The great Selma snub.
That was the takeaway for fans of "Selma," the first major motion picture to look closely at the Rev. Martin Luther King Jr.'s life and the civil rights movement, following Sunday night's Golden Globes. Nominated in every major category, "Selma," directed by Ana DuVernay, won only one award, for best original song. (The acceptance speech by Common and John Legend for their song "Glory" was one of the highlights of the evening.)
The lack of hardware at the Golden Globes for "Selma" is par for the course with this movie, which as The Root points out, "failed to pick up nominations for awards given out by three out of the four most important Hollywood guilds: the Producers Guild of America, the Screen Actors Guild and the Writers Guild of America (which deemed Selma ineligible for its award)." (Oscar nominations will be announced Jan. 15.)
So why is this happening? A groundbreaking well-reviewed movie, with a prominent cheering section, getting no award season love?
For some it confirms (or highlights) Hollywood's well-documented race problem. (Quick, name two major blockbuster, award-worthy movies starring a black, Asian or Latino. Or how about two television shows that have nothing to do with Shonda Rhimes or prison starring prominent people of color? It's hard to do.)
Sure, there are the period pieces and historical dramas ("The Butler" and "12 Years a Slave"), but by and large Hollywood doesn't churn out movies or television programs that look like their audiences. (The small screen is a few steps ahead of the big screen.) As Chris Rock wrote in the Hollywood Reporter, "It's a white industry. . . . It just is." The Golden Globes can't help but reflect that.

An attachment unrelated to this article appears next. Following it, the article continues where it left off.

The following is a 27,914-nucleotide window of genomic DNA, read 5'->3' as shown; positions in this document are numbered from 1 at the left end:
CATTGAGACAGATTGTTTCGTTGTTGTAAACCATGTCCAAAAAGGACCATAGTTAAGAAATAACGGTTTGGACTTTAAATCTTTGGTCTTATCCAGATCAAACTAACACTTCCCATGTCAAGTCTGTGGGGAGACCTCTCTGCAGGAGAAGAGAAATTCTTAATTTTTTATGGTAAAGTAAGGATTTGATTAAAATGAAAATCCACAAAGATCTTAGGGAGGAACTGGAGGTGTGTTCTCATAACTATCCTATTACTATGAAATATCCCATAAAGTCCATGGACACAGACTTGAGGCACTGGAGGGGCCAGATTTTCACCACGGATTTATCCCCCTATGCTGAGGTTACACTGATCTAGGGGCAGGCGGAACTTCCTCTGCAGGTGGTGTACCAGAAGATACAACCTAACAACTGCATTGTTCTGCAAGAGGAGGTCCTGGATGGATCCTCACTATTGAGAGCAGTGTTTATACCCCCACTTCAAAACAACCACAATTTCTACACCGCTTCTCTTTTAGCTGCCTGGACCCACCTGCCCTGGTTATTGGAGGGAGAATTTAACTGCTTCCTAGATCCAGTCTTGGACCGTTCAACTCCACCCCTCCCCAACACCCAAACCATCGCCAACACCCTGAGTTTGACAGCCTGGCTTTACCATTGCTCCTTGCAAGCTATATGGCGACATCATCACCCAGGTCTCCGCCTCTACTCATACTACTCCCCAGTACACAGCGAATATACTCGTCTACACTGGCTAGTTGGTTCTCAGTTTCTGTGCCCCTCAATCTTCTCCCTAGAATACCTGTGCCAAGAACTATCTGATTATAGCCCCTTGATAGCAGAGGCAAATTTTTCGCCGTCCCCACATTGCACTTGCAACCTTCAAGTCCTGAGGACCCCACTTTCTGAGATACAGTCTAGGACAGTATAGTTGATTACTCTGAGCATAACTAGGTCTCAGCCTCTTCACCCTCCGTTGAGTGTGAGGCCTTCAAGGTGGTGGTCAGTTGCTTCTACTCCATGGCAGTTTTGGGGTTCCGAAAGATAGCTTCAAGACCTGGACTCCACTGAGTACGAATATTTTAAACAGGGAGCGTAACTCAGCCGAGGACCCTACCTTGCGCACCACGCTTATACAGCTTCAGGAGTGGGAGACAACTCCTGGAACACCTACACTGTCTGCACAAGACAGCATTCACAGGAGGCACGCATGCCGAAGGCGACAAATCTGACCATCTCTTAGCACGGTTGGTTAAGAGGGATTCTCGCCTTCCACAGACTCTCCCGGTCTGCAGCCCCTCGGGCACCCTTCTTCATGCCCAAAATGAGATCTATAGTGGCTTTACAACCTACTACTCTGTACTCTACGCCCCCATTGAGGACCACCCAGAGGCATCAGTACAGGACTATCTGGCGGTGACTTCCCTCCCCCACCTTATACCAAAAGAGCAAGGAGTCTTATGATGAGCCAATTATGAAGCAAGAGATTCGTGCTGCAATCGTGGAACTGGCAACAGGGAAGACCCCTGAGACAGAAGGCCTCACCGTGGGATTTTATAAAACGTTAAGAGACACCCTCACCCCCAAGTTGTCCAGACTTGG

But with "Selma" there is another added layer of intrigue -- a controversy about the movie's treatment of Lyndon B. Johnson's legacy on race. Just as final ballots were going out to the 90 or so members of the Hollywood Foreign Press Association who choose the Golden Globe winners, Johnson scholars shredded director DuVernay's depiction of the 36th president. And Andrew Young, who was in King's inner circle, also questioned a small part of the film. It was a debate between two caricatures common in racial narratives: the white savior vs. the white racist. Johnson scholars thought DuVernay's Johnson veered too closely to the latter.
DuVernay, used to seeing blacks sidelined in their own stories (see "Lincoln"), wanted to show blacks having agency in their own lives. Vulture quoted her as saying: “For this to be I think reduced — reduced is really what all this is — to one talking point of a small contingent of people who don’t like one thing, I think is unfortunate, because this film is a celebration of people, a celebration of people who gathered to lift their voices, black, white, otherwise, all classes, nationalities, faiths, to do something amazing.”
Now all of it has turned to baggage, dragging the movie into more current, and always fraught, conversations about politics and race. (One less fraught theory, per Variety, is that Paramount simply didn't send out DVD screeners of "Selma" soon enough to people who vote during awards season.)
Perhaps the movie will get an Oscar nod (or many nods). Perhaps it won't. But, rest assured, Hollywood will keep mining politics and history for movies, big budget and otherwise, with racial tropes always an issue.